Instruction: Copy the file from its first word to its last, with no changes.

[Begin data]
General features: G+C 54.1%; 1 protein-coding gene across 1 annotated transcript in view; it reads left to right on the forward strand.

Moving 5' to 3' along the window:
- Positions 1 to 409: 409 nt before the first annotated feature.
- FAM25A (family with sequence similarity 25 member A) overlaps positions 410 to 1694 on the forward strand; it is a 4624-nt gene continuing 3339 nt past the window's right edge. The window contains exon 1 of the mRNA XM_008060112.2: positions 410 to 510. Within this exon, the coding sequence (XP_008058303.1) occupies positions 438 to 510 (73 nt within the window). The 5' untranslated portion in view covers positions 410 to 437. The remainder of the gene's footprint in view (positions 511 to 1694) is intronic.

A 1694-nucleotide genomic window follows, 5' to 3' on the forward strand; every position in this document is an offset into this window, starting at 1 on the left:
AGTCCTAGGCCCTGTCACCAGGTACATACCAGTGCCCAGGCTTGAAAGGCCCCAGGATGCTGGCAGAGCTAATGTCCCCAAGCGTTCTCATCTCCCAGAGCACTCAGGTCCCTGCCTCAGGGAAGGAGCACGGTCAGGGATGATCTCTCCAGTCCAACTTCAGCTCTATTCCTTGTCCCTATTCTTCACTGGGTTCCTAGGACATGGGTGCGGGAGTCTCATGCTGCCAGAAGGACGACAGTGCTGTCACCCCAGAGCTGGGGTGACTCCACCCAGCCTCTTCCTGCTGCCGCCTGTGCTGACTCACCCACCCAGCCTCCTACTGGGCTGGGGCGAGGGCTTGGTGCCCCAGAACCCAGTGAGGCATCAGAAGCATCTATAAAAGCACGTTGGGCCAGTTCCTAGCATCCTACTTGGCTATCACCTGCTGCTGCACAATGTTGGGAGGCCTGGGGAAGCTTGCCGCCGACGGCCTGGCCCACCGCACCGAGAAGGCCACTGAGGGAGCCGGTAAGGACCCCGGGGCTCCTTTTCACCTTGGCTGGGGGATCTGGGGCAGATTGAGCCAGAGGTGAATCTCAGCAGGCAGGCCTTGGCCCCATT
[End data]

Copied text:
General features: G+C 54.1%; 1 protein-coding gene across 1 annotated transcript in view; it reads left to right on the forward strand.

Moving 5' to 3' along the window:
- Positions 1 to 409: 409 nt before the first annotated feature.
- FAM25A (family with sequence similarity 25 member A) overlaps positions 410 to 1694 on the forward strand; it is a 4624-nt gene continuing 3339 nt past the window's right edge. The window contains exon 1 of the mRNA XM_008060112.2: positions 410 to 510. Within this exon, the coding sequence (XP_008058303.1) occupies positions 438 to 510 (73 nt within the window). The 5' untranslated portion in view covers positions 410 to 437. The remainder of the gene's footprint in view (positions 511 to 1694) is intronic.

A 1694-nucleotide genomic window follows, 5' to 3' on the forward strand; every position in this document is an offset into this window, starting at 1 on the left:
AGTCCTAGGCCCTGTCACCAGGTACATACCAGTGCCCAGGCTTGAAAGGCCCCAGGATGCTGGCAGAGCTAATGTCCCCAAGCGTTCTCATCTCCCAGAGCACTCAGGTCCCTGCCTCAGGGAAGGAGCACGGTCAGGGATGATCTCTCCAGTCCAACTTCAGCTCTATTCCTTGTCCCTATTCTTCACTGGGTTCCTAGGACATGGGTGCGGGAGTCTCATGCTGCCAGAAGGACGACAGTGCTGTCACCCCAGAGCTGGGGTGACTCCACCCAGCCTCTTCCTGCTGCCGCCTGTGCTGACTCACCCACCCAGCCTCCTACTGGGCTGGGGCGAGGGCTTGGTGCCCCAGAACCCAGTGAGGCATCAGAAGCATCTATAAAAGCACGTTGGGCCAGTTCCTAGCATCCTACTTGGCTATCACCTGCTGCTGCACAATGTTGGGAGGCCTGGGGAAGCTTGCCGCCGACGGCCTGGCCCACCGCACCGAGAAGGCCACTGAGGGAGCCGGTAAGGACCCCGGGGCTCCTTTTCACCTTGGCTGGGGGATCTGGGGCAGATTGAGCCAGAGGTGAATCTCAGCAGGCAGGCCTTGGCCCCATT